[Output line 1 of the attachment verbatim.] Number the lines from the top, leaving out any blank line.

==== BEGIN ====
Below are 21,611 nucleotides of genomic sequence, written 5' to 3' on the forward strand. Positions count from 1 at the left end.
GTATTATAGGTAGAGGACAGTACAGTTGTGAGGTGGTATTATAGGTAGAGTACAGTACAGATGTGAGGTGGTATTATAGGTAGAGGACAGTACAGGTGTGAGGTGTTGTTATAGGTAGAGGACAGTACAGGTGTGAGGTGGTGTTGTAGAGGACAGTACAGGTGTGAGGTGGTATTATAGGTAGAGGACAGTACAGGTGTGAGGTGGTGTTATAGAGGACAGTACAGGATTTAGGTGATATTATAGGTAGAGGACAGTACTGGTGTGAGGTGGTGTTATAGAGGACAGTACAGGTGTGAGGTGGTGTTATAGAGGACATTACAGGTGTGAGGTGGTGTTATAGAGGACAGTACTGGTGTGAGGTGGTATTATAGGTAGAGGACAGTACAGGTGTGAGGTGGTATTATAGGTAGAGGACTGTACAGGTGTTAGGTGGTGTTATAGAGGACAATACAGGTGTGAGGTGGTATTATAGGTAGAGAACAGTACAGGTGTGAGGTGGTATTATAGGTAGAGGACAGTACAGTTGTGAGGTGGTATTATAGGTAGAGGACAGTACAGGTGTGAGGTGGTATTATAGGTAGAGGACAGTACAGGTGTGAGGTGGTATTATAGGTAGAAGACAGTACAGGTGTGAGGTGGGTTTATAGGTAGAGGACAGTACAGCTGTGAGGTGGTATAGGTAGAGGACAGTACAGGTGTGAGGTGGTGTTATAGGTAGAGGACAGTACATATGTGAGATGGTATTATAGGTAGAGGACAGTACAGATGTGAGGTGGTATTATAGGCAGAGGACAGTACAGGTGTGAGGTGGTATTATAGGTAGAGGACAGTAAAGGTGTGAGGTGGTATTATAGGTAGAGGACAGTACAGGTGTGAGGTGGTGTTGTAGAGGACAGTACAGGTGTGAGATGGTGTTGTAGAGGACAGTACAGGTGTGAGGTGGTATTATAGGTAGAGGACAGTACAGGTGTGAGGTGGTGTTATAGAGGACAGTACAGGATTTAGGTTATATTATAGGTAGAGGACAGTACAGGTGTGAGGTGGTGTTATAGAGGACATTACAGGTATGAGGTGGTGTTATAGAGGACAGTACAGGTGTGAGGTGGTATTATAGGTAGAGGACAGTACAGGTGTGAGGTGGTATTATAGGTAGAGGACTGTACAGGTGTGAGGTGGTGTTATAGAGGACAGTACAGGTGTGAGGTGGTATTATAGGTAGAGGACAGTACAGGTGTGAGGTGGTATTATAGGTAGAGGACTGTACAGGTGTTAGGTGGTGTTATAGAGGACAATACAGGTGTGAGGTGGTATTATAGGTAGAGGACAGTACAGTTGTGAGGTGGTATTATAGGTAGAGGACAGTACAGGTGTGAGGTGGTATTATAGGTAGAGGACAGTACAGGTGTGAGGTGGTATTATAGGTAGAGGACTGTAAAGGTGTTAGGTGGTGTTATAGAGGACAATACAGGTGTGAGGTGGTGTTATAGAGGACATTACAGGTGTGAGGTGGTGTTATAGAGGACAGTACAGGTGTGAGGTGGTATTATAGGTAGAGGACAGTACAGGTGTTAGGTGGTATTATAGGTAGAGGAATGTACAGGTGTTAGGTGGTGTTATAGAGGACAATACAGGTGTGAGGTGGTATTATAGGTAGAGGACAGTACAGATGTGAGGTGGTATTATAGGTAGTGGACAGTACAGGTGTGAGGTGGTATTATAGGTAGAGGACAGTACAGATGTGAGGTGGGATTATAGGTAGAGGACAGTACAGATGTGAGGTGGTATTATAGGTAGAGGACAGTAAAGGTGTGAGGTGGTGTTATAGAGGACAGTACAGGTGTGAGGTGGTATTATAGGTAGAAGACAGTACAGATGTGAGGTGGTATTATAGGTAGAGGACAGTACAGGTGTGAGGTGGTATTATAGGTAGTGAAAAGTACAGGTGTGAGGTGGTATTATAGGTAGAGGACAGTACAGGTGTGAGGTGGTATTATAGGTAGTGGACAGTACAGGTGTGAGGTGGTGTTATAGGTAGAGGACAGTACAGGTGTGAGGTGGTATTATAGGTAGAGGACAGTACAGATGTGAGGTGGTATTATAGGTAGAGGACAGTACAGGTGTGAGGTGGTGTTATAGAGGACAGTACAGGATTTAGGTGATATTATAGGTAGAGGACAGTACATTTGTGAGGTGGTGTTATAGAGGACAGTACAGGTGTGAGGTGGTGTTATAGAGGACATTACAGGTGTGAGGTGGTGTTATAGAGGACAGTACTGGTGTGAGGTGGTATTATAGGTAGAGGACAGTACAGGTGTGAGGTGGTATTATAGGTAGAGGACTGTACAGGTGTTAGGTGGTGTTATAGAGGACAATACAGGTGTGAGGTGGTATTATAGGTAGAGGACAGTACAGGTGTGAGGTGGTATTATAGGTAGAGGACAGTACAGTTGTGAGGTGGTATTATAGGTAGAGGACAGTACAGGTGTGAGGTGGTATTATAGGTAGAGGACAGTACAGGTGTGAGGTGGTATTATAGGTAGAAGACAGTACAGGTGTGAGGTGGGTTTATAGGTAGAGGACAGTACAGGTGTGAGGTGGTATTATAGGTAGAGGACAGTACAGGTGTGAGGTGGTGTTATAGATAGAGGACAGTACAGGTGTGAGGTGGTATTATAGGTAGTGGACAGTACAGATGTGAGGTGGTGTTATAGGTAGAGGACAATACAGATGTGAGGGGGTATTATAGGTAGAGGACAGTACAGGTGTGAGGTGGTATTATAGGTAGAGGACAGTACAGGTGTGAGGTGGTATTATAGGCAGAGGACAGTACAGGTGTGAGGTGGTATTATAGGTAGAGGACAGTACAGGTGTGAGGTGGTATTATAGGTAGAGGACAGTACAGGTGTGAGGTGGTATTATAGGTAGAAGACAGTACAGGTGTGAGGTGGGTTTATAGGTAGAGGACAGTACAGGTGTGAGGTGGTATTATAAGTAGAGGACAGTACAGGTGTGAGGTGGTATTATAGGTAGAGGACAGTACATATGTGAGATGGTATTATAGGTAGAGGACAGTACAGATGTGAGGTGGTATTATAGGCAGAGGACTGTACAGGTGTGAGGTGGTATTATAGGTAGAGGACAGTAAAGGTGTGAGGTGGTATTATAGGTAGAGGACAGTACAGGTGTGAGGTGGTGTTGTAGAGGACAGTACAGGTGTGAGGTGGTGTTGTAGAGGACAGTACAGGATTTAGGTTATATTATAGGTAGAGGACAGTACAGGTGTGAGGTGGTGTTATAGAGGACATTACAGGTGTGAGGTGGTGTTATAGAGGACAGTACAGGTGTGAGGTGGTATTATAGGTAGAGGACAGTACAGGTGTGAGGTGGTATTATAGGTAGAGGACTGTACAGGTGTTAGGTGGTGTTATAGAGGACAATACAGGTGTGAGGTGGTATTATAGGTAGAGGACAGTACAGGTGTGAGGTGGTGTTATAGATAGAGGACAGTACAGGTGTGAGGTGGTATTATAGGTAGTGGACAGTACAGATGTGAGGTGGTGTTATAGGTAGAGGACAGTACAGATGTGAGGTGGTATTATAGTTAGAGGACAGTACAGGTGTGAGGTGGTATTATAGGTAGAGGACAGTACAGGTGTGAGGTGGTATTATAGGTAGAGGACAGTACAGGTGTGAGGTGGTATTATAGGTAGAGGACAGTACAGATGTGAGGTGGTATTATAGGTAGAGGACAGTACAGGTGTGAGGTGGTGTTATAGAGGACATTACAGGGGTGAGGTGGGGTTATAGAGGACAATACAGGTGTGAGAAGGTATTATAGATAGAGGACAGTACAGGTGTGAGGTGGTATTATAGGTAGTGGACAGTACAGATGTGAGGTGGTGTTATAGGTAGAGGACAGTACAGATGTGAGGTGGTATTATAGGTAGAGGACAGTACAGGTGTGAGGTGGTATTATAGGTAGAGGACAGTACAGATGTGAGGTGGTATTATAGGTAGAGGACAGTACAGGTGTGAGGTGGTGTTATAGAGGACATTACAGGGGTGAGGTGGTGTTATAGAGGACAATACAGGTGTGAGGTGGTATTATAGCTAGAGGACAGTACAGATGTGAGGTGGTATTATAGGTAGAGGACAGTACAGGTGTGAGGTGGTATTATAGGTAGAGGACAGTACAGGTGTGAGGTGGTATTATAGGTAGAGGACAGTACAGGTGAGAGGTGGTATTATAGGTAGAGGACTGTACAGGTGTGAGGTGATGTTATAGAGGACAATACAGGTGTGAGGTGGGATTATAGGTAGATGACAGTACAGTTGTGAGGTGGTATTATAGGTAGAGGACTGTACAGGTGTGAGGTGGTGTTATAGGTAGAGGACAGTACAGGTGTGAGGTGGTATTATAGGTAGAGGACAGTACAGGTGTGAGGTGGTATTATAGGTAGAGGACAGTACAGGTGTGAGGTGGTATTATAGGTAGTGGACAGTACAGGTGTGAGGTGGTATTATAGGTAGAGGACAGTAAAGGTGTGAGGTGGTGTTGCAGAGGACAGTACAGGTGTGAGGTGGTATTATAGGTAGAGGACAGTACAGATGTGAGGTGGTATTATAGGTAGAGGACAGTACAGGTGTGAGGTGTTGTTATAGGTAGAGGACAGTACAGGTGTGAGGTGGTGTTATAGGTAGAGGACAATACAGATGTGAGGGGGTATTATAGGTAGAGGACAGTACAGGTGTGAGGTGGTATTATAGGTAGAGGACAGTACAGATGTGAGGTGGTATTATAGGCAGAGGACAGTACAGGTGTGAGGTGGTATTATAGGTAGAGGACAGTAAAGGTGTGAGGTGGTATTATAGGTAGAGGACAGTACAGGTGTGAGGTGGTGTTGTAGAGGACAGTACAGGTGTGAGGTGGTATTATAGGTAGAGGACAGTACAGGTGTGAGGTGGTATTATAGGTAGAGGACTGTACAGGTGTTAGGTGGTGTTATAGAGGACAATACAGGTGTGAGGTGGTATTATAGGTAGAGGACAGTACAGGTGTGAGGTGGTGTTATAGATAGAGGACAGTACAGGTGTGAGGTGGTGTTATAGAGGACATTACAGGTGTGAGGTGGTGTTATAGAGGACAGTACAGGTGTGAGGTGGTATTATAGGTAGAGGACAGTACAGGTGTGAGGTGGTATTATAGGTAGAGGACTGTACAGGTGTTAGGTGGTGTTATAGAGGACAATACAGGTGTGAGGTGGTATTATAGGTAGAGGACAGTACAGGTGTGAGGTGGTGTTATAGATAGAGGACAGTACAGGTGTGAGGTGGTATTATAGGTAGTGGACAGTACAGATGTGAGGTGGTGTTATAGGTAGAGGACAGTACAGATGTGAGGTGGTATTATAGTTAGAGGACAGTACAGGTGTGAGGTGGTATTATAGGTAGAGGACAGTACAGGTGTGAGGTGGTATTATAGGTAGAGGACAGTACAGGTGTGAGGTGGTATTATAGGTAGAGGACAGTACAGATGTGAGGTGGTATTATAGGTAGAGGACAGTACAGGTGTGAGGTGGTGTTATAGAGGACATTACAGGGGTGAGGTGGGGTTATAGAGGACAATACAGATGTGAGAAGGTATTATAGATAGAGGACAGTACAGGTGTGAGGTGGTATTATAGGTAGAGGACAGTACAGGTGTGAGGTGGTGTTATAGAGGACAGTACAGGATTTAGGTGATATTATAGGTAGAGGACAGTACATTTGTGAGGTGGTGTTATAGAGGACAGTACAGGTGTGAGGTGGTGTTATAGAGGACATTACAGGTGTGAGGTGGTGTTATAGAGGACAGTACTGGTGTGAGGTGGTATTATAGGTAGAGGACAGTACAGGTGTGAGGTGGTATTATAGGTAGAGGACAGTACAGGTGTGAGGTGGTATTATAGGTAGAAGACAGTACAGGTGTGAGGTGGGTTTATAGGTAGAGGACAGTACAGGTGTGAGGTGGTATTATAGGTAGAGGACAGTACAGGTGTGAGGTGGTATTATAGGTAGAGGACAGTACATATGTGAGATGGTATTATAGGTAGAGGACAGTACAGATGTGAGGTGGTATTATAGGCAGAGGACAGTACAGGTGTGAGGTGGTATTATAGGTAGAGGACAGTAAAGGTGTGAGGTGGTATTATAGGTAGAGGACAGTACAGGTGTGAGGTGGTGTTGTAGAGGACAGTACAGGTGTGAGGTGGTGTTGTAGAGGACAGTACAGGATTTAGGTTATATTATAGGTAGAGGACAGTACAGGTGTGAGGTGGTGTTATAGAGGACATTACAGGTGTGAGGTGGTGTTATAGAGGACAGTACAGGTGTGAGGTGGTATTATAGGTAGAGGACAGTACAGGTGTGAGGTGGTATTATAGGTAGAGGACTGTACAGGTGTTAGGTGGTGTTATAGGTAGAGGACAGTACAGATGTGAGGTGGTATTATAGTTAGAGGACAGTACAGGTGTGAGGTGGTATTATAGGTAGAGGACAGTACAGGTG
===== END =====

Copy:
Below are 21,611 nucleotides of genomic sequence, written 5' to 3' on the forward strand. Positions count from 1 at the left end.